The Culture Mandala, Vol. 3 no. 2, August 1999, pp35-38 Copyright: Tong Yun Kai © 1999 

VIEWPOINT:

Following the Great Dao of International Relations -

A Confucian Prescription for Peace 

by Tong Yun Kai(1)

 

Peace is our common goal. People with conscience work toward its achievement and it is, of course, a duty for all religious people. Confucianism is a humanitarian philosophy. Hence, the ultimate concern of Confucianism is happiness for all people in the present human world. Confucian disciples seek to implement in this world the Great Dao (Way) and thereby transform it into the Great Harmony or datong. In this datong, the world belongs to all. This is what Confucius taught.

The world is no one's private property.

The implementation of such a notion is not beyond our human capacity. Its building blocks are available to us all in our qualities as human beings. Righteousness, fidelity and forgiveness are qualities to be nurtured and promoted, much as individualism and consumerism are the qualities rewarded in the ruling ethos of today's global society.

 

Righteousness is the principle for weighing up gains and losses and distinguishing between right and wrong. Therefore, the criteria for electing officials are talent, virtue and ability. The principle for dealing with interpersonal and international relations is to practise fidelity. In such a datong, there is no selfish scheming: "Bandits and thieves, rebels and trouble-makers do not show themselves" and "the outer doors of houses never have to be closed".(2)

Confucius teaches us to bind together all the steps to the Great Dao - studying closely the essence of things, acquiring knowledge, making one's will sincere, rectifying one's mind, cultivating oneself, harmonising one's family, governing one's state well, and finally, bringing peace to the world.(3) Hence, the attitude that there should be no scheming of "bandits and thieves, rebels and trouble-makers" for dealing with interpersonal relations can be extended to dealing with international relations. There being no need for closing the outer doors for all households can be extended to there being no need for any armaments or national defence. If such a world is built in earth, this present human world will already be one of peace and security.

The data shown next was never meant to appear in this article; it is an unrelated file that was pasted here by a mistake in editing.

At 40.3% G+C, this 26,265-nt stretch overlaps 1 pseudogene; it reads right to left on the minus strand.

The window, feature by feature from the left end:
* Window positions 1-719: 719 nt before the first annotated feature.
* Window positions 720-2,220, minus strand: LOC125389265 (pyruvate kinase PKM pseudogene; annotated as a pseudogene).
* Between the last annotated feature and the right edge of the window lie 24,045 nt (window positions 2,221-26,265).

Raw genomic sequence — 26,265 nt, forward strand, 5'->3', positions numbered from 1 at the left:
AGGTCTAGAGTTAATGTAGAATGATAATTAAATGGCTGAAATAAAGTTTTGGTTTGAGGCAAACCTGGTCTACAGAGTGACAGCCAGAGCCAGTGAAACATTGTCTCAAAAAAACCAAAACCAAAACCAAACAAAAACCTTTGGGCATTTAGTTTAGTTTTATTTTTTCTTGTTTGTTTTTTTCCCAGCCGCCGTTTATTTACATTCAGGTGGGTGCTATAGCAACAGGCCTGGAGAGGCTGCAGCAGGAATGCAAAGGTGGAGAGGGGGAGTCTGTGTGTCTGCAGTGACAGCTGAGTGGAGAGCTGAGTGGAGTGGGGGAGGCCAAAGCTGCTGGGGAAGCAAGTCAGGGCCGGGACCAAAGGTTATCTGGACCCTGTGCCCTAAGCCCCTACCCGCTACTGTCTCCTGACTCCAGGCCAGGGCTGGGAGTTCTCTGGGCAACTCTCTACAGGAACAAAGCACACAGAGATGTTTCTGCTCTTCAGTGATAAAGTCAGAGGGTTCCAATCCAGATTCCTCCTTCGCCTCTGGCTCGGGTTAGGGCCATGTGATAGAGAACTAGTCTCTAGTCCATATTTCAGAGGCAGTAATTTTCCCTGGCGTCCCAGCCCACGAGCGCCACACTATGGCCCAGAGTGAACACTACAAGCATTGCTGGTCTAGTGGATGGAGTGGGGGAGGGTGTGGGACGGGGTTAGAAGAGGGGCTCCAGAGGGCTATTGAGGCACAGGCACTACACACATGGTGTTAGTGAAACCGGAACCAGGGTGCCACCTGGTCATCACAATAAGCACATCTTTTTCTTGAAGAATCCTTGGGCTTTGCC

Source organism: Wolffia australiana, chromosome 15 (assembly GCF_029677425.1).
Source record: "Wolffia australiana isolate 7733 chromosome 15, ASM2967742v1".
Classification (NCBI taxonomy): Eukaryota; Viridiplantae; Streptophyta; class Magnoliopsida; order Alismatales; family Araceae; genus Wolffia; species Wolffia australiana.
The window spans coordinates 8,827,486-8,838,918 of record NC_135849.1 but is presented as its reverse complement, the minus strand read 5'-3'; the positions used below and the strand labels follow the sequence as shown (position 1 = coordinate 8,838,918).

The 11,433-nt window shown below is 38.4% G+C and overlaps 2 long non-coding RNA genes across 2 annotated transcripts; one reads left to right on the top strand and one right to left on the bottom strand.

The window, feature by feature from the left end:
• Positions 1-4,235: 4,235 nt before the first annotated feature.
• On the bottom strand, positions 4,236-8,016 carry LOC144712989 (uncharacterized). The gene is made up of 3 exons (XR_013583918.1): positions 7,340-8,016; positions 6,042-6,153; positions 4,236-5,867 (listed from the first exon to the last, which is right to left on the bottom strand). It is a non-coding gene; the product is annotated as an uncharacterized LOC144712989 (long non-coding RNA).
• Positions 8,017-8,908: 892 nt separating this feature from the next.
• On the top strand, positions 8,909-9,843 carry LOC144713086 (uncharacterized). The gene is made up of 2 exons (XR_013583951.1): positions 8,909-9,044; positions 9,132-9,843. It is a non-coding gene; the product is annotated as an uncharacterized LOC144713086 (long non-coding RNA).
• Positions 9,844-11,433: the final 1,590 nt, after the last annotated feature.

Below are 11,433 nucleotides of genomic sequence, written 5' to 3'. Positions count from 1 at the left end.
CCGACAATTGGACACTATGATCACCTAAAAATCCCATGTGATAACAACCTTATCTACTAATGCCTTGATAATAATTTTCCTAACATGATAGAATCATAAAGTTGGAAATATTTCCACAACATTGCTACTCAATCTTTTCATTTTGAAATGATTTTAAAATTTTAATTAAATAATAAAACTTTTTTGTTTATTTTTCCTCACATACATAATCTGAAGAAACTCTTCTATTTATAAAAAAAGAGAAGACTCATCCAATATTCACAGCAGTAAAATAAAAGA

How can the global datong be built? It is an embodiment of the Great Dao. When the Great Dao prevails, the world is at datong. "The way of the Master is fidelity and forgiveness."(4) The spirit of Confucianism can be characterised as "fidelity and forgiveness". Fidelity is being sincere, rectifying one's mind, trying one's best, being reverent. According to Confucius, in the Analects, the junzi (morally cultivated person) is reverent and does nothing amiss, is respectful towards others and observant of the rites (rules of proper conduct), and "all within the Four Seas" are like family to such a person.(5) Fidelity personalised and universalised leads to a datong of mutual assistance - a cooperative rather than competitive international order.